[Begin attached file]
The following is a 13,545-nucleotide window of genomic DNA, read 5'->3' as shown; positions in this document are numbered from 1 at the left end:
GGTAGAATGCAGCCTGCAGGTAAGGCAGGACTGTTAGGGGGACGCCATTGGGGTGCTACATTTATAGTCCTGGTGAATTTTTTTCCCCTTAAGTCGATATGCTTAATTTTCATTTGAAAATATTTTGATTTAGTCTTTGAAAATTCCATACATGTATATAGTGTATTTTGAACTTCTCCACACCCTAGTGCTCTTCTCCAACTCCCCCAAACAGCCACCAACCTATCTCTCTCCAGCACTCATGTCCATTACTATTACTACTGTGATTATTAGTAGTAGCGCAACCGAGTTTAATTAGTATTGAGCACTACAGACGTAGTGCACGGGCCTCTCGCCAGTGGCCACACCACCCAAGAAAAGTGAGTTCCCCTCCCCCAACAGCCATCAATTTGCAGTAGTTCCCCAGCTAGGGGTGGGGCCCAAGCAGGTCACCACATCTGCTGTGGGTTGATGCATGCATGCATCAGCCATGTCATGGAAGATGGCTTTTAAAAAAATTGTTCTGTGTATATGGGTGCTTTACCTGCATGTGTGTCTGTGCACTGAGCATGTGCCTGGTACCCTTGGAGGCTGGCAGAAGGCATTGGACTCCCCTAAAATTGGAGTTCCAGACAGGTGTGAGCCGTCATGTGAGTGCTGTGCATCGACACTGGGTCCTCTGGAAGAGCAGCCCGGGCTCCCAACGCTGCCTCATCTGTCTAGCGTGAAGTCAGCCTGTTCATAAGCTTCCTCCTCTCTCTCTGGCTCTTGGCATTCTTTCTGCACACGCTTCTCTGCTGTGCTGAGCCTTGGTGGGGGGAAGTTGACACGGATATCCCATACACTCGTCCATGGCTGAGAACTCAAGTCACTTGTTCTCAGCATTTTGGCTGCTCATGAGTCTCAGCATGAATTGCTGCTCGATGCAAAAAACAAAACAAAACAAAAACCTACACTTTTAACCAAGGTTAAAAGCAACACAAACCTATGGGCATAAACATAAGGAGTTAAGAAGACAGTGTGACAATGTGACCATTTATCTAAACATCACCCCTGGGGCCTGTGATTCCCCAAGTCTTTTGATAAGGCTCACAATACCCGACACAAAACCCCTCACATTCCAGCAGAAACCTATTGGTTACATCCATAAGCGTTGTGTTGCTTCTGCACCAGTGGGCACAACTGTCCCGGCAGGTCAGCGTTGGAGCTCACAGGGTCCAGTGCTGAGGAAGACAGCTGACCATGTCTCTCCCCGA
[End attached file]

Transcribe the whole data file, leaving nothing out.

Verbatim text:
The following is a 13,545-nucleotide window of genomic DNA, read 5'->3' as shown; positions in this document are numbered from 1 at the left end:
GGTAGAATGCAGCCTGCAGGTAAGGCAGGACTGTTAGGGGGACGCCATTGGGGTGCTACATTTATAGTCCTGGTGAATTTTTTTCCCCTTAAGTCGATATGCTTAATTTTCATTTGAAAATATTTTGATTTAGTCTTTGAAAATTCCATACATGTATATAGTGTATTTTGAACTTCTCCACACCCTAGTGCTCTTCTCCAACTCCCCCAAACAGCCACCAACCTATCTCTCTCCAGCACTCATGTCCATTACTATTACTACTGTGATTATTAGTAGTAGCGCAACCGAGTTTAATTAGTATTGAGCACTACAGACGTAGTGCACGGGCCTCTCGCCAGTGGCCACACCACCCAAGAAAAGTGAGTTCCCCTCCCCCAACAGCCATCAATTTGCAGTAGTTCCCCAGCTAGGGGTGGGGCCCAAGCAGGTCACCACATCTGCTGTGGGTTGATGCATGCATGCATCAGCCATGTCATGGAAGATGGCTTTTAAAAAAATTGTTCTGTGTATATGGGTGCTTTACCTGCATGTGTGTCTGTGCACTGAGCATGTGCCTGGTACCCTTGGAGGCTGGCAGAAGGCATTGGACTCCCCTAAAATTGGAGTTCCAGACAGGTGTGAGCCGTCATGTGAGTGCTGTGCATCGACACTGGGTCCTCTGGAAGAGCAGCCCGGGCTCCCAACGCTGCCTCATCTGTCTAGCGTGAAGTCAGCCTGTTCATAAGCTTCCTCCTCTCTCTCTGGCTCTTGGCATTCTTTCTGCACACGCTTCTCTGCTGTGCTGAGCCTTGGTGGGGGGAAGTTGACACGGATATCCCATACACTCGTCCATGGCTGAGAACTCAAGTCACTTGTTCTCAGCATTTTGGCTGCTCATGAGTCTCAGCATGAATTGCTGCTCGATGCAAAAAACAAAACAAAACAAAAACCTACACTTTTAACCAAGGTTAAAAGCAACACAAACCTATGGGCATAAACATAAGGAGTTAAGAAGACAGTGTGACAATGTGACCATTTATCTAAACATCACCCCTGGGGCCTGTGATTCCCCAAGTCTTTTGATAAGGCTCACAATACCCGACACAAAACCCCTCACATTCCAGCAGAAACCTATTGGTTACATCCATAAGCGTTGTGTTGCTTCTGCACCAGTGGGCACAACTGTCCCGGCAGGTCAGCGTTGGAGCTCACAGGGTCCAGTGCTGAGGAAGACAGCTGACCATGTCTCTCCCCGA